Due to the style of my blogging, you may be surprised that I take safety and "wellbeing" very seriously on the trail. My blogging style is somewhat casual with a hint of humour, but I always take care of myself when on a remote hike. Ultimately, I must, nobody else will as I am solo on most hikes. I always assume responsibility for myself when in the wilderness, I never take it for granted that I can pick up a mobile and call for help in many places or text for a helicopter.
For myself the planning, risk assessment and the art of self-preservation using the skills and the equipment you have on your bag is part of the joy and the thrill of a remote hike. With this in mind I thought I would just discuss some of the ways I keep safe when outdoors on a remote hike. Some of these also apply even when just out for the day walking the dog in a rural location so don't think they are just for extremely remote places.
I cannot stress enough how important planning is. I believe it is the biggest factor for staying safe outdoors. Do your research, it will help to keep you safe and hopefully will not let you get into some dangerous situations. If you are not sure, read How Do I Plan an Adventure. It will take you through the steps I follow when planning a trip. Pay attention to gear lists. They seem nerdy but you need to make sure you think through your gear list thoroughly in plenty of time to ensure you have and pack everything. Forgetting something when you are near civilisation is not an issue, you just buy a replacement at the shops, but discovering you are missing an item when you are in the middle of nowhere, could be even fatal.
Let Someone Know Your Plans
Always let someone know your plans. In my case for each trip I have a detailed itinerary showing locations, expected targets for each day, emergency national park contact numbers, local police etc. Leave this with a friend or family and give them some guidelines on if you think you could be late, and on which stretch and a guideline as to when to contact authorities.
I believe it is important to have a form of electronic communication for emergencies, especially in remote locations. This may be a mobile phone, a personal locator beacon or another form of satellite tracking communication system. These items have come a long way in the last few years and they are reasonably priced now. Having an electronic method of communication does however mean you need to think about a power strategy.
This item alone is worthy of a future blog post, but for now let us just say I always make sure I have a suitable method of electronic communication with me.
It is unusual to not have any forms of electronics on a trip. At the very least you will have a head torch, at most you could have a phone, camera, satellite tracker etc. It is important to know how much power each of these items use and to calculate how much you need. This may involve a solar panel or just an external battery but ensure you have enough. Also remember the cold will affect your devices and so you will need to ensure you have spare capacity and try and keep your batteries from getting to cold in the day, but mainly at night. Keep them in your sleeping bag if possible if cold.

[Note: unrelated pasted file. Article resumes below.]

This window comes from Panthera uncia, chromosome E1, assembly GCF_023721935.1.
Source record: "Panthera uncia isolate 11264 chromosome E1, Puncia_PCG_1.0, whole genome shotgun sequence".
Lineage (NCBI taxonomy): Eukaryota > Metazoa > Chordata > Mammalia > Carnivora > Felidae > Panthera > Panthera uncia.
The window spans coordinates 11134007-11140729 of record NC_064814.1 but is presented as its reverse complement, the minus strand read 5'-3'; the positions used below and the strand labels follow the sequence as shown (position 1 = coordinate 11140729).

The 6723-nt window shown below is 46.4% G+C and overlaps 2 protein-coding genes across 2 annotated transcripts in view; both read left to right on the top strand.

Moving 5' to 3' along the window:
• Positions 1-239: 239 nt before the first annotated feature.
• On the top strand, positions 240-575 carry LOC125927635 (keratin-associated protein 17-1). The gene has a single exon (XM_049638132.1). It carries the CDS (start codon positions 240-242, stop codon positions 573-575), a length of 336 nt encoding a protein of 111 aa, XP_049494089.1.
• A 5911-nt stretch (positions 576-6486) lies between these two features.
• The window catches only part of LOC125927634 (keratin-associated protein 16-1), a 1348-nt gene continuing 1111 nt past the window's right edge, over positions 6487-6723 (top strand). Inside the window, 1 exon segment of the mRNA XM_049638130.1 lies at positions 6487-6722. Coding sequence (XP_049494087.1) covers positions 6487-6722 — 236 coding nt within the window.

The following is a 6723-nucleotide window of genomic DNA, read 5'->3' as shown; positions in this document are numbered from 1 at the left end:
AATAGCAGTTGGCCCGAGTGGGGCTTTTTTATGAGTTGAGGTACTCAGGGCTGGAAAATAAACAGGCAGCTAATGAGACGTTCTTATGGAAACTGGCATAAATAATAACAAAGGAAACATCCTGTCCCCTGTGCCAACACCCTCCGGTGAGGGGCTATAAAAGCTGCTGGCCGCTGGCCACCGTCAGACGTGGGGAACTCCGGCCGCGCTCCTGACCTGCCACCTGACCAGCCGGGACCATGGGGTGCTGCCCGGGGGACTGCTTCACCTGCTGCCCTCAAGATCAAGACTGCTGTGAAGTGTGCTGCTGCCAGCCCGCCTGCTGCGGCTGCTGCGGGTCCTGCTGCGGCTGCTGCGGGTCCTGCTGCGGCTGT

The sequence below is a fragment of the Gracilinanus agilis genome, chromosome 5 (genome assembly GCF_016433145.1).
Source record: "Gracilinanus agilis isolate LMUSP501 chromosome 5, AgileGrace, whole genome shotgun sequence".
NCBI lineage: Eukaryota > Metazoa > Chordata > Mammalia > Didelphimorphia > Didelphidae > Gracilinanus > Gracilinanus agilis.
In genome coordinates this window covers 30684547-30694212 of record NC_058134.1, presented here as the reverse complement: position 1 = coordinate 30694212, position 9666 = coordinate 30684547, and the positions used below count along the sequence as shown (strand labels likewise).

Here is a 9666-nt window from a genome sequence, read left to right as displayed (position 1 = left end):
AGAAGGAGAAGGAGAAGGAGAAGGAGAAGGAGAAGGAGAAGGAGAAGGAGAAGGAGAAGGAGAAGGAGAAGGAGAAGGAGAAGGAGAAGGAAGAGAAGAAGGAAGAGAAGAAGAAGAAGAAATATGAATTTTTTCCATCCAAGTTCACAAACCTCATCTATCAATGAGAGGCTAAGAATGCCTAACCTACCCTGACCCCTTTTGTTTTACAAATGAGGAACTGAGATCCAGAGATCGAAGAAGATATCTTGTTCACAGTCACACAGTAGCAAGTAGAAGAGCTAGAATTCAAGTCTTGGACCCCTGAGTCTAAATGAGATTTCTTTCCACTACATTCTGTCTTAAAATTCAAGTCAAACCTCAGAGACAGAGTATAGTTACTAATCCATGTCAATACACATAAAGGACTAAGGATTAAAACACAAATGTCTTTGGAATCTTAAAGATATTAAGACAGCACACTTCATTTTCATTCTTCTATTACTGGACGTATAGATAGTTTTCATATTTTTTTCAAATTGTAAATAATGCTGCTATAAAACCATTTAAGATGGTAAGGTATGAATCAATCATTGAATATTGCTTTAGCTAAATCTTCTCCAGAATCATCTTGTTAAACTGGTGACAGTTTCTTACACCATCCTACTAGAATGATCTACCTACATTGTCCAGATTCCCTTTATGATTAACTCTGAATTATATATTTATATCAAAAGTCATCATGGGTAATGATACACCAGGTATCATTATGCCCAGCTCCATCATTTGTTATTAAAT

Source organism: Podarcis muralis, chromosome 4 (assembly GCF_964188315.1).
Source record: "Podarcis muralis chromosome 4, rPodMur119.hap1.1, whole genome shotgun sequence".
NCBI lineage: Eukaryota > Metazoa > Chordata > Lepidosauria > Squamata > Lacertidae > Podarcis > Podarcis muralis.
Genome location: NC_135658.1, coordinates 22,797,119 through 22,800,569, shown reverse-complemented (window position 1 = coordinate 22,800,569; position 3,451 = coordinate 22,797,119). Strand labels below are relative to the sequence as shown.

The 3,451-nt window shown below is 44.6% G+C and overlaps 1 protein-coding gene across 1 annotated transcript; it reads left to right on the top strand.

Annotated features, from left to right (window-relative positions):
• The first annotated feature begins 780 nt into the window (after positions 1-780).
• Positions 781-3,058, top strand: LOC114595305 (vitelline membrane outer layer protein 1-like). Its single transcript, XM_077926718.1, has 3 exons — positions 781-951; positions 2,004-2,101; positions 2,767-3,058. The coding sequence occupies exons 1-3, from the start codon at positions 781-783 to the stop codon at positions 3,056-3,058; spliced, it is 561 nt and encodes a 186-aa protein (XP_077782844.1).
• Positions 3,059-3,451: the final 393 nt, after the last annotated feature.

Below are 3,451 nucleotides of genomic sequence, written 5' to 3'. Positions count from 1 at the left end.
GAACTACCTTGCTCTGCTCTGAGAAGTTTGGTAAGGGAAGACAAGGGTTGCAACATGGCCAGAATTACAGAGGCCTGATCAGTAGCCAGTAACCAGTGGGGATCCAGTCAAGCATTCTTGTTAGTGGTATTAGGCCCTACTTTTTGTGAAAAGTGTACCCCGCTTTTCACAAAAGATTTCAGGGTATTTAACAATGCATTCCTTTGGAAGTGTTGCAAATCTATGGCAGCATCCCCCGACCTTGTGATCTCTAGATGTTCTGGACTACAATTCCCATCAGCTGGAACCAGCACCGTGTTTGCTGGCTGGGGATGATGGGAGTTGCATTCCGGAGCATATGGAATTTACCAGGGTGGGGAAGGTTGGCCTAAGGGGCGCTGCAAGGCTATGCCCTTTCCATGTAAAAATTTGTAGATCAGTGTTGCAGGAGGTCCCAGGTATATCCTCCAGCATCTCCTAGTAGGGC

I never rely solely on GPS or other electronic methods of navigation, yes, I use them, but I always have a paper map and compass as a backup. If your phone or GPS device breaks or you run out of battery, then I can use the map/compass to find my way. Importantly make sure you can use a map and compass, practice, take training. You do not want to be learning that skill when you are lost.
I have several first aid kits for different styles of trips, but typically I will make up a specific first aid kit for each trip with items tailored to the type, length and conditions of the trip. My first aid kits tend to be minimal, I work on the basis that if anything serious was to happen there probably would not be much I could do about it anyway. But I do keep all the normal minor things and a few more major items. But still lightweight, typically under 200g.
Your feet are very important so look after them, they are what gets you from the start to the end so don't take them for granted. Take a little time each day to try and air them, soak or wash them each day if possible and take care of them before going to sleep. This includes dealing with any toe nail problems, blisters or hot spots. I have a specific routine and a way I deal with blisters which I put in a future blog post.
This can be difficult on some trips, but clothing management is key. It does not have to be freezing to get hypothermia, just some mildly cold temperatures and wet clothes for a few days can catch you out. Try and keep a complete set of base layers dry along with your sleeping bag/quilt to change into at the end of a wet day. In wet weather sometimes it isn't fun putting on wet clothing in the morning but at least when you have a dedicated set of base layers to get into at the end of the day it does make it easier.
Be safe and happy hiking.